BANGKOK — Deputy Prime Minister Prawit Wongsuwan said on Monday denied any connection between the Islamic State and Thailand, despite the recent arrest of a Thai student in Egypt on suspicion of belonging to the terror group.
A few days after the Thai Embassy in Cairo confirmed the arrest, Prawit said there is no evidence of any IS-aligned movement in the kingdom, especially the Deep South region where separatists have been battling for an independent Islamic state.
“Our enquiries have found no link between the people in the three southernmost provinces and the Islamic State,” Prawit said. “Though it’s possible they might know each other personally as some of them have studied overseas.”
He said the Ministry of Foreign Affairs are taking steps to assist the apprehended student.
According to the Thai Embassy’s statement, the student was arrested in Egypt on Sept. 24 after local authorities found photos that linked to IS in his mobile phone. The suspicion was further aggravated as he appeared in an online video showing him pledging support to the IS cause.
A woman in Yala identified the student as her son Aiproheng Malee, who has been studying in Cairo for two years. She denied her son’s involvement with the terror group and asked the authorities to secure his freedom.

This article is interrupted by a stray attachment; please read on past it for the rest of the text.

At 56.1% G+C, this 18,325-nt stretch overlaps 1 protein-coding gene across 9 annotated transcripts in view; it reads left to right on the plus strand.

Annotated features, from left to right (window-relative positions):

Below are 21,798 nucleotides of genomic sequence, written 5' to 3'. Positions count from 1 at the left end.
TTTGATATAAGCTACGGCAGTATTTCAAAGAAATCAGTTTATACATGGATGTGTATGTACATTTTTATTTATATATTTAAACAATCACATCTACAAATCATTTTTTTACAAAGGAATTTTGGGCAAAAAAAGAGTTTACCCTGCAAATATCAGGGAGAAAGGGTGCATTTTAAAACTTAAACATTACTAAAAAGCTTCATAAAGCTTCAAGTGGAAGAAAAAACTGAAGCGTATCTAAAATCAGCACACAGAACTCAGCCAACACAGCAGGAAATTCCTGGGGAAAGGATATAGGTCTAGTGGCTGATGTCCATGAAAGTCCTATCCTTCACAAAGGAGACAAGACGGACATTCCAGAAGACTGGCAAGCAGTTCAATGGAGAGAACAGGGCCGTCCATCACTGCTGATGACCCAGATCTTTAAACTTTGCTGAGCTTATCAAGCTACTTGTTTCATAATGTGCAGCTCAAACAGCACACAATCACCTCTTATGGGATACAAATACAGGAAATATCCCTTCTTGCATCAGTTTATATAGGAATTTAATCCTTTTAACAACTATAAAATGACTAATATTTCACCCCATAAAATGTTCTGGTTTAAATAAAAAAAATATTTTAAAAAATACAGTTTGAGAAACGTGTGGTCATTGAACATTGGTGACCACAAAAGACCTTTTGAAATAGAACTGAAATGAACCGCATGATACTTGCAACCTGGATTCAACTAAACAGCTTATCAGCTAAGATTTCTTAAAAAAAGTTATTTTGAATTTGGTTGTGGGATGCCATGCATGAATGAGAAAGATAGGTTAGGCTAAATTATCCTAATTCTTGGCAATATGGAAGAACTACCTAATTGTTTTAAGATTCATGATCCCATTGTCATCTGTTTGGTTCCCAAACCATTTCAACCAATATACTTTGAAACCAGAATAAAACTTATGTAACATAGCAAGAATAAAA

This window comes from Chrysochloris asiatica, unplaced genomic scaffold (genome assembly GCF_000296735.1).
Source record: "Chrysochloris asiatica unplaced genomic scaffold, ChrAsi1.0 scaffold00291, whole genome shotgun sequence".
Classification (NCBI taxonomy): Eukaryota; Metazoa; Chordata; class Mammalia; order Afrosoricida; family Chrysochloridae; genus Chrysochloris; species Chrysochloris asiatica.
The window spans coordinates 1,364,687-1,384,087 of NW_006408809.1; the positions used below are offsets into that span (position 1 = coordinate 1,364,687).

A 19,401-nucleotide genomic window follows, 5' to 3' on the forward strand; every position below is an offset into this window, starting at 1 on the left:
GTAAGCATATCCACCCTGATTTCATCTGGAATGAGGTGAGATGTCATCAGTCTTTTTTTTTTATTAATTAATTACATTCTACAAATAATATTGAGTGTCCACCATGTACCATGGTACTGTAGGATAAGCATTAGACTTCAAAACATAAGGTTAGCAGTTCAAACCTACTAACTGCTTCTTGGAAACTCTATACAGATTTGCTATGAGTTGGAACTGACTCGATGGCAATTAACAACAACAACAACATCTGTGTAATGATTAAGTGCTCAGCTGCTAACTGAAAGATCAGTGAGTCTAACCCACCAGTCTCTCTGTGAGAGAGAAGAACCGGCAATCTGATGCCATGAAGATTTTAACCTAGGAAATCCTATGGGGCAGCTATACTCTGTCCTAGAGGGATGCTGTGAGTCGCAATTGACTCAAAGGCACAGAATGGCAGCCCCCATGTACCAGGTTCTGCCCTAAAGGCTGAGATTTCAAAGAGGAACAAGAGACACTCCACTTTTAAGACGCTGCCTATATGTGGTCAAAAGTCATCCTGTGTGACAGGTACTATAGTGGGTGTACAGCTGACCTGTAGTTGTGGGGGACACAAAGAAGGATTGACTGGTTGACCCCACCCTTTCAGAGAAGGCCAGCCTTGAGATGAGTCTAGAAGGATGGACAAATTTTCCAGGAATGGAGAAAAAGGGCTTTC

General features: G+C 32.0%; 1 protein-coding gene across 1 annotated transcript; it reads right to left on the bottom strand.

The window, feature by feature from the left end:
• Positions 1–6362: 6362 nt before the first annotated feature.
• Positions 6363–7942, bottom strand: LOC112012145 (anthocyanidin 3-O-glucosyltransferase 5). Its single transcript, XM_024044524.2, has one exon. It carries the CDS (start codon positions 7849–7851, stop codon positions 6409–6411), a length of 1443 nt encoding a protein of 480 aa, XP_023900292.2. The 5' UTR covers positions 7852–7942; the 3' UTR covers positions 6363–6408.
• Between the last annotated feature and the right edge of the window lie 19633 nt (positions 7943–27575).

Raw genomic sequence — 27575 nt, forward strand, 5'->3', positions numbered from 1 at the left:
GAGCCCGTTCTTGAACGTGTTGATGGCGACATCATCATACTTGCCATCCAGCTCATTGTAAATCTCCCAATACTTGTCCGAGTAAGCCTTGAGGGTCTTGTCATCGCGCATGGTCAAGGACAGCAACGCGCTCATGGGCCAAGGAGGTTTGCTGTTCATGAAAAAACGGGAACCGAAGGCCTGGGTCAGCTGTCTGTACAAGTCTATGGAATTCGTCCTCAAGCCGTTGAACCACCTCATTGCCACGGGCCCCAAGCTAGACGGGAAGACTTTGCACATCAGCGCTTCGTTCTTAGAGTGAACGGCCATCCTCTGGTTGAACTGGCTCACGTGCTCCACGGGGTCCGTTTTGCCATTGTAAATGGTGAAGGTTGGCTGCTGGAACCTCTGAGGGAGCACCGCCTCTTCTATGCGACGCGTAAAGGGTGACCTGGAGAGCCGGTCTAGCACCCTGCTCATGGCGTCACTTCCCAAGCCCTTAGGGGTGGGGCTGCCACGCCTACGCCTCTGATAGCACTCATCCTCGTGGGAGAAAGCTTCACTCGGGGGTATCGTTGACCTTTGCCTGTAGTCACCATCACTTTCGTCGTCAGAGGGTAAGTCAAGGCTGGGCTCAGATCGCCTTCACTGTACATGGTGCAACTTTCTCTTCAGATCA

“His friend called me and told me that Aiproheng has been arrested and forced to confess,” Ya Malee told Khaosod. “I don’t believe it, but security officials has started to question me of his whereabouts.”
Thai officials have not confirmed the student’s identity. He is reportedly in custody for an investigation. It is not clear whether he has been charged.
The Embassy said its ambassador Chainarong Keratiyutwong had met with Egyptian deputy foriegn minister Hazem El Tahry to request permission for consular assistance to the student. The deputy minister promised to forward the request to relevant authorities, the statement said.
There are approximately 3,500 Thai students attending Islamic and Middle East studies in Egypt, according to the Embassy’s data. Most of them are from the three southernmost provinces.
Thailand’s southern insurgency broke out in 2004 with the aim to secede the three provinces of Yala, Pattani, and Narathiwat and revive the independent sultanate of Patani.
Although there had been reports in recent years of IS’ attempts to establish their presence in the region, experts say there is no concrete evidence that the separatists are part of the wider jihadist movement.
Speaking today, Prawit also defended a new security measure requiring residents in the three southern border provinces of Yala, Pattani, and Narathiwat to register their prepaid SIM cards with fingerprints.
Civil rights activists slammed the move as an intrusion of privacy, but the government said it’s a necessary precaution.
“We are not infringing their rights because they can use their mobile phones whenever they like,” Prawit said.